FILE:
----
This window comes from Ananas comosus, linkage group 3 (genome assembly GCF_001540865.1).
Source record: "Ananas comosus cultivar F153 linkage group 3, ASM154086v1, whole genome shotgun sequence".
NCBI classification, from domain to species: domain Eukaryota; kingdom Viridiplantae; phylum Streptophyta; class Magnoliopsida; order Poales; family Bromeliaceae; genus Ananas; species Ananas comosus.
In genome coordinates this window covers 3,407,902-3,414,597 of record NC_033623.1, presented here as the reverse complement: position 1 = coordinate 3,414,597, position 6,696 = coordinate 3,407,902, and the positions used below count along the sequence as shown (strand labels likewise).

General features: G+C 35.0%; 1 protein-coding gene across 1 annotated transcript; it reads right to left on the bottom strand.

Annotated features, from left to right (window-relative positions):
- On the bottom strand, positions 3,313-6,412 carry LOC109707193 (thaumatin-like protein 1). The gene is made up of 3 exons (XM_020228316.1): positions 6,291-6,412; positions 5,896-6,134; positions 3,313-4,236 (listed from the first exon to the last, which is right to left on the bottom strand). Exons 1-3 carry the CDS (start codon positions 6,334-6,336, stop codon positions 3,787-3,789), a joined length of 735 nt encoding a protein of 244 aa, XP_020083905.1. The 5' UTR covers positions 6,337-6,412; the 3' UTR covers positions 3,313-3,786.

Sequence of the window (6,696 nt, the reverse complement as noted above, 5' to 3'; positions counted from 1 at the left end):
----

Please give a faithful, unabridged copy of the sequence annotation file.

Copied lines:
This window comes from Ananas comosus, linkage group 3 (genome assembly GCF_001540865.1).
Source record: "Ananas comosus cultivar F153 linkage group 3, ASM154086v1, whole genome shotgun sequence".
NCBI classification, from domain to species: domain Eukaryota; kingdom Viridiplantae; phylum Streptophyta; class Magnoliopsida; order Poales; family Bromeliaceae; genus Ananas; species Ananas comosus.
In genome coordinates this window covers 3,407,902-3,414,597 of record NC_033623.1, presented here as the reverse complement: position 1 = coordinate 3,414,597, position 6,696 = coordinate 3,407,902, and the positions used below count along the sequence as shown (strand labels likewise).

General features: G+C 35.0%; 1 protein-coding gene across 1 annotated transcript; it reads right to left on the bottom strand.

Annotated features, from left to right (window-relative positions):
- On the bottom strand, positions 3,313-6,412 carry LOC109707193 (thaumatin-like protein 1). The gene is made up of 3 exons (XM_020228316.1): positions 6,291-6,412; positions 5,896-6,134; positions 3,313-4,236 (listed from the first exon to the last, which is right to left on the bottom strand). Exons 1-3 carry the CDS (start codon positions 6,334-6,336, stop codon positions 3,787-3,789), a joined length of 735 nt encoding a protein of 244 aa, XP_020083905.1. The 5' UTR covers positions 6,337-6,412; the 3' UTR covers positions 3,313-3,786.

Sequence of the window (6,696 nt, the reverse complement as noted above, 5' to 3'; positions counted from 1 at the left end):